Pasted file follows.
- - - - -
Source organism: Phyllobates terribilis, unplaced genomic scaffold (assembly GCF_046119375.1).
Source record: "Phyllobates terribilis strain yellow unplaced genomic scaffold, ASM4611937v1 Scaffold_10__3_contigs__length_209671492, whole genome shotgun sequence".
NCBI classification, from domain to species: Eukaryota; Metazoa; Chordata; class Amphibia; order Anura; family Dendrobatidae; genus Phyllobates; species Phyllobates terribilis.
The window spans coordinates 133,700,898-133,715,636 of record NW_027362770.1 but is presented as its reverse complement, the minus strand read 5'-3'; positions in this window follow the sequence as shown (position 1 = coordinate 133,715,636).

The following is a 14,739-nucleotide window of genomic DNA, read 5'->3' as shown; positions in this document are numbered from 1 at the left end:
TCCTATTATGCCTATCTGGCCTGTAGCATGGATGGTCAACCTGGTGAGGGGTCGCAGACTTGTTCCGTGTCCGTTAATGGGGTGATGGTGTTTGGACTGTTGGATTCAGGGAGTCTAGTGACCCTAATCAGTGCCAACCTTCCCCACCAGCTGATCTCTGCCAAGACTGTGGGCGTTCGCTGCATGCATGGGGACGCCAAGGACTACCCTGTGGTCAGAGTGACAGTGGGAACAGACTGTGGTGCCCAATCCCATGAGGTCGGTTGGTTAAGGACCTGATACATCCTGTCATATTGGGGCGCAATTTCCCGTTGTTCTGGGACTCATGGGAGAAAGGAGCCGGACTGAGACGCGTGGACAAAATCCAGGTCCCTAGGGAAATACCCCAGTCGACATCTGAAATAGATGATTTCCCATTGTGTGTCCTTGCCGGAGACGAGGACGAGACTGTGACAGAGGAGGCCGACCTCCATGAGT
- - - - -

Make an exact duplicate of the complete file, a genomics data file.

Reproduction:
Source organism: Phyllobates terribilis, unplaced genomic scaffold (assembly GCF_046119375.1).
Source record: "Phyllobates terribilis strain yellow unplaced genomic scaffold, ASM4611937v1 Scaffold_10__3_contigs__length_209671492, whole genome shotgun sequence".
NCBI classification, from domain to species: Eukaryota; Metazoa; Chordata; class Amphibia; order Anura; family Dendrobatidae; genus Phyllobates; species Phyllobates terribilis.
The window spans coordinates 133,700,898-133,715,636 of record NW_027362770.1 but is presented as its reverse complement, the minus strand read 5'-3'; positions in this window follow the sequence as shown (position 1 = coordinate 133,715,636).

The following is a 14,739-nucleotide window of genomic DNA, read 5'->3' as shown; positions in this document are numbered from 1 at the left end:
TCCTATTATGCCTATCTGGCCTGTAGCATGGATGGTCAACCTGGTGAGGGGTCGCAGACTTGTTCCGTGTCCGTTAATGGGGTGATGGTGTTTGGACTGTTGGATTCAGGGAGTCTAGTGACCCTAATCAGTGCCAACCTTCCCCACCAGCTGATCTCTGCCAAGACTGTGGGCGTTCGCTGCATGCATGGGGACGCCAAGGACTACCCTGTGGTCAGAGTGACAGTGGGAACAGACTGTGGTGCCCAATCCCATGAGGTCGGTTGGTTAAGGACCTGATACATCCTGTCATATTGGGGCGCAATTTCCCGTTGTTCTGGGACTCATGGGAGAAAGGAGCCGGACTGAGACGCGTGGACAAAATCCAGGTCCCTAGGGAAATACCCCAGTCGACATCTGAAATAGATGATTTCCCATTGTGTGTCCTTGCCGGAGACGAGGACGAGACTGTGACAGAGGAGGCCGACCTCCATGAGT